You can’t disprove Intelligent Design. Don’t feel bad about that; no one else can either. That’s why the “Theory of Intelligent Design” is not science. Doesn’t mean it’s not “true”, just means it isn’t science. You also can’t prove that the whole universe wasn’t created the minute you started to read this sentence completely populated with your memories and evidence of a much longer history.
Darwin’s Theory of Evolution, on the other hand, can be disproved. That’s because it IS a scientific theory. All we need is evidence of a complex species arising spontaneously or even from significantly different antecedents and our current version of the theory is history. Such evidence hasn’t shown up so the theory, in broad terms, still stands. Doesn’t mean it’s true, just means it is a scientific theory and that it has yet to be disproved.
The problem with the current debate is that Intelligent Design advocates claim that Intelligent Design is science AND that scientists and others are acting as if Darwin’s Theory of Evolution is a religion. The latter is as much a mistake and as much a hindrance to good education as the former.
Science teaching in most American primary and secondary schools is already pretty terrible. To generalize grossly, most high schools science consists of a few facts, some half-baked environmental theories, and as little math and logic as possible. The consequence are possibly tragic since the young citizens who aren’t being educated in the scientific method or logical thinking are going to be required to make democratic decisions on things like nuclear power, cloning, and genetic engineering.
Larding the science curriculum with non-scientific explanations won’t help. On the other hand, teaching young people that any theory is beyond questioning is at least as harmful. It’s the way of most theories to eventually be replaced by something more comprehensive. Good quote from wikipedia:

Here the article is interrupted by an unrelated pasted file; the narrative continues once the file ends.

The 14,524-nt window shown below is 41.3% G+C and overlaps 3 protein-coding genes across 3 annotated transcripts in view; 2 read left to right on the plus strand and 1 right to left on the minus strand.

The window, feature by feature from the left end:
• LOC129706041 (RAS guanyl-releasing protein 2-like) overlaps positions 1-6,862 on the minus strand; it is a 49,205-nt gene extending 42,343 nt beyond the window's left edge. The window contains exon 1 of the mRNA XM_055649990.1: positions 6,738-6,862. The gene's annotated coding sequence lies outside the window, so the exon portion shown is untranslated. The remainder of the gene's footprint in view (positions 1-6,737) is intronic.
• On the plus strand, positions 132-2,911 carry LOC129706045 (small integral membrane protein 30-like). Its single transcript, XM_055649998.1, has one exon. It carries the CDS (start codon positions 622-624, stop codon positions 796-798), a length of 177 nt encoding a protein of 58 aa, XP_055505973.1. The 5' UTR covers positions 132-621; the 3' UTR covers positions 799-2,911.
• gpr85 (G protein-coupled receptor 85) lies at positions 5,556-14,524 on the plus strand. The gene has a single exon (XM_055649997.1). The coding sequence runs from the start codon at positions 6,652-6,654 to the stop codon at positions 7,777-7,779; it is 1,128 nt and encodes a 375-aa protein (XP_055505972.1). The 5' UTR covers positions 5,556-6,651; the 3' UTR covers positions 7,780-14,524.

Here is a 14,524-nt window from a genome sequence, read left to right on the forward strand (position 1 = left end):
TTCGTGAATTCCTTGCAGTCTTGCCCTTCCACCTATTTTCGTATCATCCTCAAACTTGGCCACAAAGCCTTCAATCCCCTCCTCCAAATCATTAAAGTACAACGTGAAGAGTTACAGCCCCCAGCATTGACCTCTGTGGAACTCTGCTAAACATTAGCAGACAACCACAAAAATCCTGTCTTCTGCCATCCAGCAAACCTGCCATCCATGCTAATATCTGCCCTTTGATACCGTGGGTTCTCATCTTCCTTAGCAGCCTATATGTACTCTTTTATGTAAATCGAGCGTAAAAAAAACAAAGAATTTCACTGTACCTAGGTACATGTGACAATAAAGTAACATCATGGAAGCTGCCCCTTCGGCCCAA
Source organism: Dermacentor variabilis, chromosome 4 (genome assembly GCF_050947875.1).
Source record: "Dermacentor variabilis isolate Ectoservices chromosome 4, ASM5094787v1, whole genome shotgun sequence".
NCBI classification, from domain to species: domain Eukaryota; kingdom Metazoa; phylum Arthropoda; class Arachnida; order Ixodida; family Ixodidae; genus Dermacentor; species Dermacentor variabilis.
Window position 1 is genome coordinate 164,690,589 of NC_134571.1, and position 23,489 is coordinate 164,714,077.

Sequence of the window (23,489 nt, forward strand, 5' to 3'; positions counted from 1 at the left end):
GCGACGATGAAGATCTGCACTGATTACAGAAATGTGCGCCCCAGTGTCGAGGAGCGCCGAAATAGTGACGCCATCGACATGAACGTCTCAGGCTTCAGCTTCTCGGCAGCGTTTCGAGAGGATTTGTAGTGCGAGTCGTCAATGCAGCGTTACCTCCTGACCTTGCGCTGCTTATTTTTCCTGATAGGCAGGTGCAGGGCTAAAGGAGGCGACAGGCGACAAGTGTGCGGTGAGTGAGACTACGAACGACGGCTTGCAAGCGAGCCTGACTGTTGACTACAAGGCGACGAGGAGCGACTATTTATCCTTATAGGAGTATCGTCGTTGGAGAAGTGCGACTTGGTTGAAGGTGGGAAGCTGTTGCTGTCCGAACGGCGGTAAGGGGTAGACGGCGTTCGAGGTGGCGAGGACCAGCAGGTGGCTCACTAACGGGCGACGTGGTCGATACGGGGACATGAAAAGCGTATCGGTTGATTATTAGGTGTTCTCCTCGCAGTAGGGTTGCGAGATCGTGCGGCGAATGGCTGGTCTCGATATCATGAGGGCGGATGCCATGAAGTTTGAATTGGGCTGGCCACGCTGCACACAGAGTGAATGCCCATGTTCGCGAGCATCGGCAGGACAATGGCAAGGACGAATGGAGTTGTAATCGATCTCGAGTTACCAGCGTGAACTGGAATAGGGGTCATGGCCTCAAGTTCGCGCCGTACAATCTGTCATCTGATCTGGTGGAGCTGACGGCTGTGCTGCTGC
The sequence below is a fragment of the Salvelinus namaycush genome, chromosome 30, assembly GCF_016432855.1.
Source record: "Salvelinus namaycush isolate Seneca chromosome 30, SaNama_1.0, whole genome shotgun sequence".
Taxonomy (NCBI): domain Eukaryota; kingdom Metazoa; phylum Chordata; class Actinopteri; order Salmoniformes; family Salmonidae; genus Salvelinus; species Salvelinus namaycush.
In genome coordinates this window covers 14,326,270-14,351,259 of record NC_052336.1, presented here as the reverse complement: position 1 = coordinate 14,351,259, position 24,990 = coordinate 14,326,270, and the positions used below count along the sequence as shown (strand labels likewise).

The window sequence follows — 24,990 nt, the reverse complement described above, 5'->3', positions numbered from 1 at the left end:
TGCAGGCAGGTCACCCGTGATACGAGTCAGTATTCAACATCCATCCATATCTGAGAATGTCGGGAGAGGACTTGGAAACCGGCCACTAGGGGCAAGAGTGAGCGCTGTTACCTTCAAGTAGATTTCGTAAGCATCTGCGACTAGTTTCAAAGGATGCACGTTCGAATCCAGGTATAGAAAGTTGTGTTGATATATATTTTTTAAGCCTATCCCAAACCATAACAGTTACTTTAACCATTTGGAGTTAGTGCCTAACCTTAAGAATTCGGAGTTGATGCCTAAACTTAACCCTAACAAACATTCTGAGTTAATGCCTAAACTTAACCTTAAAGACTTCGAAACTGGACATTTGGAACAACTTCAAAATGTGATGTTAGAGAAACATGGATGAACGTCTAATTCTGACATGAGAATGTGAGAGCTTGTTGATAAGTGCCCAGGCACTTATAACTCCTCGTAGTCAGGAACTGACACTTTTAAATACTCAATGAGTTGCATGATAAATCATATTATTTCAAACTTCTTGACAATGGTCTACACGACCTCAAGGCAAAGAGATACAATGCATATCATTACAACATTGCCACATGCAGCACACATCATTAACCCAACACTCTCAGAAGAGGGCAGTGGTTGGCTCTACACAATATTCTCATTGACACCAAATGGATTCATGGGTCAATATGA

“Thus, Aristotelian mechanics explained observations of objects in everyday situations, but was falsified by Galileo’s experiments, and was itself replaced by Newtonian mechanics which accounted for the phenomena noted by Galileo (and others). Newtonian mechanics' reach included the observed motion of the planets and the mechanics of gases. Or at least most of them; the size of the precession of the orbit of Mercury wasn't predicted by Newtonian mechanics, but was by Einstein's general relativity.”
The Theory of Evolution has itself evolved since Darwin’s original great insights. He thought that species evolved at a constant rate. The relative absence of transitional species in the fossil record and other observations make Stephen Jay Gould’s theory of punctuated equilibrium seem a better explanation. We now theorize that mitochondria and other organelles evolved separately from the cells which host them. We know what Darwin didn’t: mitochondria are inherited only from our mothers.
Progress towards better understanding of evolution is inhibited it if we attack everyone who questions the current version of the theory or pretend that a theory is a fact. Children don’t learn to think better by being exposed to ad hominem attacks on those who question the current orthodoxy.
It IS legitimate to question the probability of life arising spontaneously; the math’s not intuitive as Chris Anderson mentions in a post on hard-to-swallow numbers here. It IS legitimate to question anything presented in science; that’s an important lesson. And it’s legitimate to object to adding unfalsifiable beliefs – including the versions of Intelligent Design I’ve seen – to a science curriculum. It’s not legitimate and it’s not helpful to claim that a theory is a fact in order to protect it from politically incorrect attacks.
The great lesson of science is that ideas have to stand and fall on their own – theories evolve as surely as species do.